A slew of new laws took effect this month, including the largest increase of Florida’s minimum wage in state history.
Floridians earning minimum wage saw a 15% increase Friday from $8.65 to $10 an hour, marking the first step in a years-long journey to $15 an hour by 2026.
The voter initiated wage hike, however, is just one of many on-the-book changes. From vaping and mugshots to corporate espionage and written threats, below are some more October additions:
– Tobacco and nicotine products: (SB 1080): Sponsored by Republican Sen. Travis Hutson, the new law increase Florida’s smoking age from 18 to 21 years old. The new law also outlaws smoking or vaping within 1,000 feet of a school.
– Arrest Booking Photographs (SB 1046): Sponsored by Republican Sen. Aaron Bean, the new law requires mug shot publishers to remove booking photos if requested by the person featured in the image. If the publisher fails to remove the photo within 10 days of a written notice, they face a daily $1,000 penalty.
– DNA Privacy (HB 833): Sponsored by Republican Rep. Josie Tomkow, the new law ensures DNA samples are the “exclusive property” of the person who submitted the sample. What’s more, it requires consent for any additional extraction or analysis. The new law also stiffens penalties for unauthorized use of another person’s DNA.
– Corporate Espionage (HB 1523): Sponsored by Republican Rep. Mike Beltran, the new law creates the crime of “trafficking in trade secrets” and enhances criminal penalties under certain circumstances. If the trafficking of trade secrets benefits a foreign government or company, the offense is now a first-degree felony.
– Child Support (SB 1532): Sponsored by Senate Minority Leader Lauren Book, the new law is an update to child support cases where a parent needs assistance in forcing another parent to pay child support. The new law changes how payments are made and how those child support orders are enforced.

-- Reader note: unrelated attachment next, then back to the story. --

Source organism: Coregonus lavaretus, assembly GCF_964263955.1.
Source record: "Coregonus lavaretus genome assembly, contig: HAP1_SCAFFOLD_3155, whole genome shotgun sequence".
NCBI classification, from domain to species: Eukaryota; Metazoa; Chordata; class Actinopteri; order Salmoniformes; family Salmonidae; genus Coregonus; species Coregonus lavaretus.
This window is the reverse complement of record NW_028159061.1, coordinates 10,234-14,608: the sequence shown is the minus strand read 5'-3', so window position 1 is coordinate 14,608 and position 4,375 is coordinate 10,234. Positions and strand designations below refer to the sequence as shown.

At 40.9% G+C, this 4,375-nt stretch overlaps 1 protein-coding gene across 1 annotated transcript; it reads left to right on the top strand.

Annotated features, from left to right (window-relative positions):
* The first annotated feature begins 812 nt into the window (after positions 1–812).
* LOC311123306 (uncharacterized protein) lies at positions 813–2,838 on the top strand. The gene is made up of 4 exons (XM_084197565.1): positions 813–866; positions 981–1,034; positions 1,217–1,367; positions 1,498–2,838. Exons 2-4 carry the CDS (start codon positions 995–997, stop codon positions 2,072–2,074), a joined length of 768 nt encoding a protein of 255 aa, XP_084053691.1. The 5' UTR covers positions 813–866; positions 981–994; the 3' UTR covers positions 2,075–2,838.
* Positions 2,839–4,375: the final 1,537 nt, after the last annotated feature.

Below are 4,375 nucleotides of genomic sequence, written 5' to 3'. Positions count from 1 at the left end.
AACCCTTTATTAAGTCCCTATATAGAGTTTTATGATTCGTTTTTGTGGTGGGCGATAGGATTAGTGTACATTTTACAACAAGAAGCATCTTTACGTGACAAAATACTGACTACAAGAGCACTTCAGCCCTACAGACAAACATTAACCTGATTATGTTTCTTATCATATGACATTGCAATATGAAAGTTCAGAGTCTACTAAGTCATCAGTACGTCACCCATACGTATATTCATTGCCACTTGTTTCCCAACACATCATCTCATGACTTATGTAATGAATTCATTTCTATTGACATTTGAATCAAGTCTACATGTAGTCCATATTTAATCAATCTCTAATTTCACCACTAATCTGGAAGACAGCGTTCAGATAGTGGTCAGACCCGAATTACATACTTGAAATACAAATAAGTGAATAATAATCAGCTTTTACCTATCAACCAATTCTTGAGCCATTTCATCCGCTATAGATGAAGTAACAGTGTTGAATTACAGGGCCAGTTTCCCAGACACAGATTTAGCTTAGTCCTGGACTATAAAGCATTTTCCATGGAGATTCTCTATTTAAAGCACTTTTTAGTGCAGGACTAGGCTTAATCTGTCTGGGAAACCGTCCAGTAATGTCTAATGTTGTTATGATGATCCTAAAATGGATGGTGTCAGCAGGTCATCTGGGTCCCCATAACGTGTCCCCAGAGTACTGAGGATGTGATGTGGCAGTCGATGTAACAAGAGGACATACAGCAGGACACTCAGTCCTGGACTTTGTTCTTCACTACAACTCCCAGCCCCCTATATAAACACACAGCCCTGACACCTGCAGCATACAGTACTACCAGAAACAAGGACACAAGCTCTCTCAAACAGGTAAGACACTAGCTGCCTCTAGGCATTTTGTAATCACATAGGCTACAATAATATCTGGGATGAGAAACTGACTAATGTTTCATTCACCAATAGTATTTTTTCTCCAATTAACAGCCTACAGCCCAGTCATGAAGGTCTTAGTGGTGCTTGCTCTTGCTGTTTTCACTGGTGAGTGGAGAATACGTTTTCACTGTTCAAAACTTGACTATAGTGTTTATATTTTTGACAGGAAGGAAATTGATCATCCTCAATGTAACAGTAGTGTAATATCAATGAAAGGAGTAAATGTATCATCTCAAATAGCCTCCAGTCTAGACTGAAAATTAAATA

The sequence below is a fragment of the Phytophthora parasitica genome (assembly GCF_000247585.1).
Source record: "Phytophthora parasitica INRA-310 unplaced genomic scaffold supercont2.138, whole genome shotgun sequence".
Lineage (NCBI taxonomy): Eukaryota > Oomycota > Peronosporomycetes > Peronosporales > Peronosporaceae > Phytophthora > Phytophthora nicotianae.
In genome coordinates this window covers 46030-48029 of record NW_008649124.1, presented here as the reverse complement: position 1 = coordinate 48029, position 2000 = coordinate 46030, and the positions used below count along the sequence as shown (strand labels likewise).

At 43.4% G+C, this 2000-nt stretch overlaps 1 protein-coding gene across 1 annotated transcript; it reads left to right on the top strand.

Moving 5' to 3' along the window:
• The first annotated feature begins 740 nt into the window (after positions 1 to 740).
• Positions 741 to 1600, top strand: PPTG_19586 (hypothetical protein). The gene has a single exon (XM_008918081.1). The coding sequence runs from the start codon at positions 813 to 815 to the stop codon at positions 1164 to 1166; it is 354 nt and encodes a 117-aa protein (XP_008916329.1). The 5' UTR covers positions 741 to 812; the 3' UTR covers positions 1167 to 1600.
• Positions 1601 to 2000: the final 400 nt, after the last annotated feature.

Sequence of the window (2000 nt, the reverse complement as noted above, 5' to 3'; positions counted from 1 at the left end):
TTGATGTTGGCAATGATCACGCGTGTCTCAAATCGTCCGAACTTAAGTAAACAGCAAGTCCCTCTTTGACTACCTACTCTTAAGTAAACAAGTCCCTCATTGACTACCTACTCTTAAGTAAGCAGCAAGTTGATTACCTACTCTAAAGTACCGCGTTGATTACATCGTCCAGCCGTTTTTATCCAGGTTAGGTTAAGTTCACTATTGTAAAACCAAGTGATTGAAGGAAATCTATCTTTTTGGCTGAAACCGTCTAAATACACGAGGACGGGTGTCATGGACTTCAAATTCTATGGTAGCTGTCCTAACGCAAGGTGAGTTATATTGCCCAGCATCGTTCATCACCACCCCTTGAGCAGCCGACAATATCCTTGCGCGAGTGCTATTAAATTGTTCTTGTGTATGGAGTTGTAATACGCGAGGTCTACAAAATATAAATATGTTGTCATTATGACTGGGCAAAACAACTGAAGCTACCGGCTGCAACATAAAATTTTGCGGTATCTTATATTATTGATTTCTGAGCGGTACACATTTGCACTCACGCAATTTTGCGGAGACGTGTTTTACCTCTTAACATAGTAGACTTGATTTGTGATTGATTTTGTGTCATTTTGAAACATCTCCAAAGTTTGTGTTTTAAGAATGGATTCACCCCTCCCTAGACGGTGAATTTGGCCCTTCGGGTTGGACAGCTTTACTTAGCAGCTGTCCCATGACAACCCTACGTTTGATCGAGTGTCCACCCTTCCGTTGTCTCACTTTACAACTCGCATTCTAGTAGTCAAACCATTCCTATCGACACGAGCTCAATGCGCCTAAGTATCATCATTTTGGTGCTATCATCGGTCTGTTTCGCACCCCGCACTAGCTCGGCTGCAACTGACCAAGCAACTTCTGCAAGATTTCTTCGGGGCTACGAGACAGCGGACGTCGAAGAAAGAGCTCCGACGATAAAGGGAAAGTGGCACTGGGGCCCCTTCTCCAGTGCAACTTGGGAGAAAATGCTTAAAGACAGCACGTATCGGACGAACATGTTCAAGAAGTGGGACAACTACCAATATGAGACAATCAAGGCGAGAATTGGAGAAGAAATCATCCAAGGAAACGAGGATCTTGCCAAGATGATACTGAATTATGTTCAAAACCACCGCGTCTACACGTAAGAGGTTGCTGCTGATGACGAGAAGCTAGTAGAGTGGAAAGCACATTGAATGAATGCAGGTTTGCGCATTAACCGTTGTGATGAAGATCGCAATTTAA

– Boating Laws (SB 1086): A bevy of new boating laws also took effect this month under a bill sponsored by Republican Sen. Travis Hutson. Among some changes, the law boosts penalties for boaters refusing to submit to breath or urine tests after a DUI. It also requires a safety education course as conditions of a boat rental.
– Child Care Safety (SB 252): Sponsored by Democratic Sen. Linda Stewart, the new law requires day care centers to install electronic alarms in vans used to transport children. The alarms would prompt the driver to inspect the vehicle for the presence of children before leaving the area.
– Crime Stoppers (HB 363): The new law, sponsored by Democratic Rep. Kevin Chambliss, bolsters liability protections for Crime Stoppers staff. It also upgrades protections for tipsters. Crime Stoppers allow people to report crime tips anonymously.
– Child Welfare (SB 80): Sponsored by Republican Sen. Jason Brodeur, the new law prioritize finding children a permanent place to call home, particularly before they turn 18. It also requires “FACE sheets” in children’s files detailing the web of relationships with adults and other foster care children they have made throughout their time in the system.
– Behavioral Health Care (HB 701): The new law requires the Department of Financial Services to track, respond and report complaints regarding access to mental health care to the Governor and Legislature. It also requires companies to publish state and federal behavioral health coverage requirement information online. Republican Rep. Cyndi Stevenson sponsored the bill.
– Construction Permits (HB 1059): The new law modernizes the construction permit process and also requires local governments to speed up the process for reviewing permit applications. It also gives contractors a chance to correct their application if it’s denied. Republican Rep. Will Robinson sponsored the bill.
– Use of Electronic Databases (SB 890): Sponsored by Republican Sen. Ed Hooper, the new requires training for law enforcement officers regarding driver and vehicle databases. The training aims to limit unauthorize use of the data base. The law also penalizes misuse.
– Electronic threats (HB 921): Under the new law, electronic threats such as those made on social media are now explicitly prohibited. Additionally, threats made online no longer need to be sent directly to a person. State law previously said threats posted online must be directly messaged in order for the threat to be considered a criminal act.
Lawmakers will get another chance to write laws in the upcoming 2022 Legislative Session.
Session kicks off Jan. 11.